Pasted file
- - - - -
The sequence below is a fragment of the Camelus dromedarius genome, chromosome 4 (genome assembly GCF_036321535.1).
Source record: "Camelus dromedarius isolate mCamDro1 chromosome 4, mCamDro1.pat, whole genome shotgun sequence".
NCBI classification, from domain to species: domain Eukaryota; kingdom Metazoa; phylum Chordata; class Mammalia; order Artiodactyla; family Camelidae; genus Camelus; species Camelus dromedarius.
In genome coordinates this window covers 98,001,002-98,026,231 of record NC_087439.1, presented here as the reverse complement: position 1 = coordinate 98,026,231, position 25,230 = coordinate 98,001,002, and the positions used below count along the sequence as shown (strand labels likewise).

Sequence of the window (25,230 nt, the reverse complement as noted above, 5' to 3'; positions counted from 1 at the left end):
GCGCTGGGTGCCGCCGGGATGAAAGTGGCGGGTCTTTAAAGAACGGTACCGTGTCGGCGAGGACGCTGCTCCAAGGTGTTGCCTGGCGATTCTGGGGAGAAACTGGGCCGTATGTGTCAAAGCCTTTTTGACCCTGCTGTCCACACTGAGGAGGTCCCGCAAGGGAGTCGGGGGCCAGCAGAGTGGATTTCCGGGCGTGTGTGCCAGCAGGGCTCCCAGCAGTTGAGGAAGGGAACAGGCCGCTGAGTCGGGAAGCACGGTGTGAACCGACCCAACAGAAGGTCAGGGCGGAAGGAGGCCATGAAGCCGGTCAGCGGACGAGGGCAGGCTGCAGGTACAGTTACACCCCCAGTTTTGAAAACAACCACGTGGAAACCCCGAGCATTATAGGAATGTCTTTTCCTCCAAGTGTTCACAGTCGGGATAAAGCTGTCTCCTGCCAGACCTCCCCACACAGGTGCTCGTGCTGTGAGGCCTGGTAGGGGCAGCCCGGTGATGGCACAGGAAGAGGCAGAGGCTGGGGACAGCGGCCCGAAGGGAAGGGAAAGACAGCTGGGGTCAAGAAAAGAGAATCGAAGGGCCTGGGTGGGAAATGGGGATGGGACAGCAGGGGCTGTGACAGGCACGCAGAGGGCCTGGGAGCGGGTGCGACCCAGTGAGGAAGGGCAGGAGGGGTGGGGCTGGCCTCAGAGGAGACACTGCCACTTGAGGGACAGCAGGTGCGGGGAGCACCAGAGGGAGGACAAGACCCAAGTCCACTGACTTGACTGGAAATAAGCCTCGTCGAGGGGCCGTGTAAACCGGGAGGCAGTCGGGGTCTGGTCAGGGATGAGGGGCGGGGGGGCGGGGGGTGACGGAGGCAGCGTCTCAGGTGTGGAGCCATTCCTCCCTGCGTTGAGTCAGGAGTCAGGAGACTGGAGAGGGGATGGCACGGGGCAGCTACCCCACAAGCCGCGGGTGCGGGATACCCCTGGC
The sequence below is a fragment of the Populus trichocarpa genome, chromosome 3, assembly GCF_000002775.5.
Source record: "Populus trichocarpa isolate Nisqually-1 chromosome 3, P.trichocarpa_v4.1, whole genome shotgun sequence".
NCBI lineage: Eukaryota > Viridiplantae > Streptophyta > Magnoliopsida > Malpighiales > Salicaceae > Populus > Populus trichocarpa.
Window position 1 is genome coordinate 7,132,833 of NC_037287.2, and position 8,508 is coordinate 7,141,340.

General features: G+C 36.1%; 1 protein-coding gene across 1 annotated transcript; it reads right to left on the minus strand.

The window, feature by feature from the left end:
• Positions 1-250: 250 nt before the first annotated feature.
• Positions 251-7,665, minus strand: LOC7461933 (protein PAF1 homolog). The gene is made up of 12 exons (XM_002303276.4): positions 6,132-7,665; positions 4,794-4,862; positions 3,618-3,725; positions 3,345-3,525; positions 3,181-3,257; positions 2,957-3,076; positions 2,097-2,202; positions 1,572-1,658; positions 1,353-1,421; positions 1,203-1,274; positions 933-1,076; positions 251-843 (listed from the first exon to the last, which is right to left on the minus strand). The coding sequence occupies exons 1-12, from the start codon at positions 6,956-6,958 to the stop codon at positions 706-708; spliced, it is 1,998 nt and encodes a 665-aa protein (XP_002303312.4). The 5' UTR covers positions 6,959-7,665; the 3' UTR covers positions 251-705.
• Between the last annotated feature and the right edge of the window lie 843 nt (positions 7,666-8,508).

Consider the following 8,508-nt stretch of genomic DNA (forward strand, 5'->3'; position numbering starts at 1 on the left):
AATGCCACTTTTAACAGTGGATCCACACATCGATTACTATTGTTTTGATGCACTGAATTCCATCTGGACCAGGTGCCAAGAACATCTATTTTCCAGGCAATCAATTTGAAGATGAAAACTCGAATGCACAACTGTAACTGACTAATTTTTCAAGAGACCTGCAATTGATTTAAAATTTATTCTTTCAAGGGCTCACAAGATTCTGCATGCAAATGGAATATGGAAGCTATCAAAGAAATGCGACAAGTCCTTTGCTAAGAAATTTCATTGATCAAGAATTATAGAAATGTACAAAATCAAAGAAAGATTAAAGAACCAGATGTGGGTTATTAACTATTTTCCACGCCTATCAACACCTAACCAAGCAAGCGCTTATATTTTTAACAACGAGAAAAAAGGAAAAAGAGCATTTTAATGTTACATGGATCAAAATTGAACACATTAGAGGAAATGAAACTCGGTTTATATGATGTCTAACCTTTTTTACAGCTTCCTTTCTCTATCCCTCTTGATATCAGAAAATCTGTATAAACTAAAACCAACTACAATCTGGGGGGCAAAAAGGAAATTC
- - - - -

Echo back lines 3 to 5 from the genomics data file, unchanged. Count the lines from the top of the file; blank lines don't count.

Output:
NCBI classification, from domain to species: domain Eukaryota; kingdom Metazoa; phylum Chordata; class Mammalia; order Artiodactyla; family Camelidae; genus Camelus; species Camelus dromedarius.
In genome coordinates this window covers 98,001,002-98,026,231 of record NC_087439.1, presented here as the reverse complement: position 1 = coordinate 98,026,231, position 25,230 = coordinate 98,001,002, and the positions used below count along the sequence as shown (strand labels likewise).

Sequence of the window (25,230 nt, the reverse complement as noted above, 5' to 3'; positions counted from 1 at the left end):